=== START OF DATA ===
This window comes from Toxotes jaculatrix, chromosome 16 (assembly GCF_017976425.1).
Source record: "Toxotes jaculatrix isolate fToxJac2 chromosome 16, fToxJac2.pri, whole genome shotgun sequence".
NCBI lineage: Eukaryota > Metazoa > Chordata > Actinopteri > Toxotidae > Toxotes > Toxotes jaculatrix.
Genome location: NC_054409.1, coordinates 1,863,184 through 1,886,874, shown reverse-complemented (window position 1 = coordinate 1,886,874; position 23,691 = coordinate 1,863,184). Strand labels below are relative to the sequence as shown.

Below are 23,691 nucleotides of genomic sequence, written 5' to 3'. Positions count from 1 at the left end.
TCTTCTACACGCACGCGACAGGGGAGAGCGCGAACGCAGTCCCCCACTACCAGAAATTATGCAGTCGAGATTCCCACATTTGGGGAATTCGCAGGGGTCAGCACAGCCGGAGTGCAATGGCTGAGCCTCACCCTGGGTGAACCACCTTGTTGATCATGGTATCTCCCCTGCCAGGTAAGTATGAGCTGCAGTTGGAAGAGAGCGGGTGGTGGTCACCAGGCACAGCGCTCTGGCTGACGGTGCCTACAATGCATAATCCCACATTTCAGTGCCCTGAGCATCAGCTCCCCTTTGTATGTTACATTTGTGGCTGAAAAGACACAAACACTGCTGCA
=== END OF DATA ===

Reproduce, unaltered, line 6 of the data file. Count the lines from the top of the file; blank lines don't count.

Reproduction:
TCTTCTACACGCACGCGACAGGGGAGAGCGCGAACGCAGTCCCCCACTACCAGAAATTATGCAGTCGAGATTCCCACATTTGGGGAATTCGCAGGGGTCAGCACAGCCGGAGTGCAATGGCTGAGCCTCACCCTGGGTGAACCACCTTGTTGATCATGGTATCTCCCCTGCCAGGTAAGTATGAGCTGCAGTTGGAAGAGAGCGGGTGGTGGTCACCAGGCACAGCGCTCTGGCTGACGGTGCCTACAATGCATAATCCCACATTTCAGTGCCCTGAGCATCAGCTCCCCTTTGTATGTTACATTTGTGGCTGAAAAGACACAAACACTGCTGCA